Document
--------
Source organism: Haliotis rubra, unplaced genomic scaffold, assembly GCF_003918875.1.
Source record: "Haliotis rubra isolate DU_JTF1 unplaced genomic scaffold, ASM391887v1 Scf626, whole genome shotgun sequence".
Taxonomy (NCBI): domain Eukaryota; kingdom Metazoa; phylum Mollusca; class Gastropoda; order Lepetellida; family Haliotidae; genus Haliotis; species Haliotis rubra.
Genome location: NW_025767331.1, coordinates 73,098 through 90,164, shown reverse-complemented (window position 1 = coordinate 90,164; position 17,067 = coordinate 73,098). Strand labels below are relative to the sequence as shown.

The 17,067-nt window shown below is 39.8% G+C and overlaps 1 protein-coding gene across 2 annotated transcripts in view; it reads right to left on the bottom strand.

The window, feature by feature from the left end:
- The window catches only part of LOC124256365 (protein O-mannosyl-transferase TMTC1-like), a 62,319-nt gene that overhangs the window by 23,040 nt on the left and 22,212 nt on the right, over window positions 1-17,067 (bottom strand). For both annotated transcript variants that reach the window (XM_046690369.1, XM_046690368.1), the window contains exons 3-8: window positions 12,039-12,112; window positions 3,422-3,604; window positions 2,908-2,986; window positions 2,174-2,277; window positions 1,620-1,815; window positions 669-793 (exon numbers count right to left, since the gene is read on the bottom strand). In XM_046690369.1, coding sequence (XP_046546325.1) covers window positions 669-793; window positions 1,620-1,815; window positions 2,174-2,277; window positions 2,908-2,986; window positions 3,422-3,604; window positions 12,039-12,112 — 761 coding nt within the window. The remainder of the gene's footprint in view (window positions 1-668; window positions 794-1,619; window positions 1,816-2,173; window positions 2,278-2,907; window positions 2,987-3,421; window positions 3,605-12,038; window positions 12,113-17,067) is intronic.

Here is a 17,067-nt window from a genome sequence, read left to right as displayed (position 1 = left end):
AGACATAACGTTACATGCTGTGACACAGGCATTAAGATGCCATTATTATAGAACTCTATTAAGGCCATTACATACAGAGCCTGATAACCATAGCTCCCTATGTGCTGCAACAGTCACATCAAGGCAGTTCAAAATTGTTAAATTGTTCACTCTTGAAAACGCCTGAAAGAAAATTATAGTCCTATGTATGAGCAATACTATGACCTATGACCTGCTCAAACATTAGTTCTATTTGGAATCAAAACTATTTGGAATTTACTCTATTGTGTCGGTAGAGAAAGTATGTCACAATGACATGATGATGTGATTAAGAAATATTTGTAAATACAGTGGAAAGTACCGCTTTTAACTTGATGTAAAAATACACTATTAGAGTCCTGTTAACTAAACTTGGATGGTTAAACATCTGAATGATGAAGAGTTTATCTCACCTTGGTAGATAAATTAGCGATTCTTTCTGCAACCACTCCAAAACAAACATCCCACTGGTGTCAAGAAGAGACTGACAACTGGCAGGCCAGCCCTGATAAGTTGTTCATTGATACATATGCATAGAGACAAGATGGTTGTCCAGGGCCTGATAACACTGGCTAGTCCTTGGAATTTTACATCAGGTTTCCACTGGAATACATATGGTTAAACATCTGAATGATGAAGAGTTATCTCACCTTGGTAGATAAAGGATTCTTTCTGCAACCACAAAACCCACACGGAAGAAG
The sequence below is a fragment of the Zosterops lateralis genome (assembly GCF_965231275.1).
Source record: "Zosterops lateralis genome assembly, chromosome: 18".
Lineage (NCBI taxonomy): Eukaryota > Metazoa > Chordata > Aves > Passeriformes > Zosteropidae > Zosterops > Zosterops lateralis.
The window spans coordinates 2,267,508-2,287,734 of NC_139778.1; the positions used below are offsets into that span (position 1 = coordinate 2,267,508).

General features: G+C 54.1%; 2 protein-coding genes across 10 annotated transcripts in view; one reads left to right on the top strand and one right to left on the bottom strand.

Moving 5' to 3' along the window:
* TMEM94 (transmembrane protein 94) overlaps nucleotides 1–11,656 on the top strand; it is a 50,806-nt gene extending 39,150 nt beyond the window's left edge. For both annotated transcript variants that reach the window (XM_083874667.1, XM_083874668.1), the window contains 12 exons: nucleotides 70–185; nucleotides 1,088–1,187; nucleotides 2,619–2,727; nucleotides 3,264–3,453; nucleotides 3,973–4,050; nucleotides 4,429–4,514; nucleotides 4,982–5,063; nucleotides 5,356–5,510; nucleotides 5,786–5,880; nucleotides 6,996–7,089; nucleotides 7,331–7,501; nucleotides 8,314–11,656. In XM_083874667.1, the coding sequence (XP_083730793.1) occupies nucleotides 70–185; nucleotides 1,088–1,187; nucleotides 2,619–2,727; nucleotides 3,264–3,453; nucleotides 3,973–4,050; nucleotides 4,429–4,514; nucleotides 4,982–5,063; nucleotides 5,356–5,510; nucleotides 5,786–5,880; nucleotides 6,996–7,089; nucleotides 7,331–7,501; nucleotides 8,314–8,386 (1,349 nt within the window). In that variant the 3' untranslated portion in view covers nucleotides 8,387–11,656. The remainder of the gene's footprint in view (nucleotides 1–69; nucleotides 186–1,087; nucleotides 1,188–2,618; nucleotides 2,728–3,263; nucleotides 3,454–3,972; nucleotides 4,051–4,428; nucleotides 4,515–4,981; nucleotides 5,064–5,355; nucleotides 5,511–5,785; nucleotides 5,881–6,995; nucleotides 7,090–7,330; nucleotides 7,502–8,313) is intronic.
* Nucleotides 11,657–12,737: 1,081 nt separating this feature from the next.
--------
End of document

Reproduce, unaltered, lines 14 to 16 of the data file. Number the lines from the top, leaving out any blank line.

General features: G+C 54.1%; 2 protein-coding genes across 10 annotated transcripts in view; one reads left to right on the top strand and one right to left on the bottom strand.

Moving 5' to 3' along the window:
* TMEM94 (transmembrane protein 94) overlaps nucleotides 1–11,656 on the top strand; it is a 50,806-nt gene extending 39,150 nt beyond the window's left edge. For both annotated transcript variants that reach the window (XM_083874667.1, XM_083874668.1), the window contains 12 exons: nucleotides 70–185; nucleotides 1,088–1,187; nucleotides 2,619–2,727; nucleotides 3,264–3,453; nucleotides 3,973–4,050; nucleotides 4,429–4,514; nucleotides 4,982–5,063; nucleotides 5,356–5,510; nucleotides 5,786–5,880; nucleotides 6,996–7,089; nucleotides 7,331–7,501; nucleotides 8,314–11,656. In XM_083874667.1, the coding sequence (XP_083730793.1) occupies nucleotides 70–185; nucleotides 1,088–1,187; nucleotides 2,619–2,727; nucleotides 3,264–3,453; nucleotides 3,973–4,050; nucleotides 4,429–4,514; nucleotides 4,982–5,063; nucleotides 5,356–5,510; nucleotides 5,786–5,880; nucleotides 6,996–7,089; nucleotides 7,331–7,501; nucleotides 8,314–8,386 (1,349 nt within the window). In that variant the 3' untranslated portion in view covers nucleotides 8,387–11,656. The remainder of the gene's footprint in view (nucleotides 1–69; nucleotides 186–1,087; nucleotides 1,188–2,618; nucleotides 2,728–3,263; nucleotides 3,454–3,972; nucleotides 4,051–4,428; nucleotides 4,515–4,981; nucleotides 5,064–5,355; nucleotides 5,511–5,785; nucleotides 5,881–6,995; nucleotides 7,090–7,330; nucleotides 7,502–8,313) is intronic.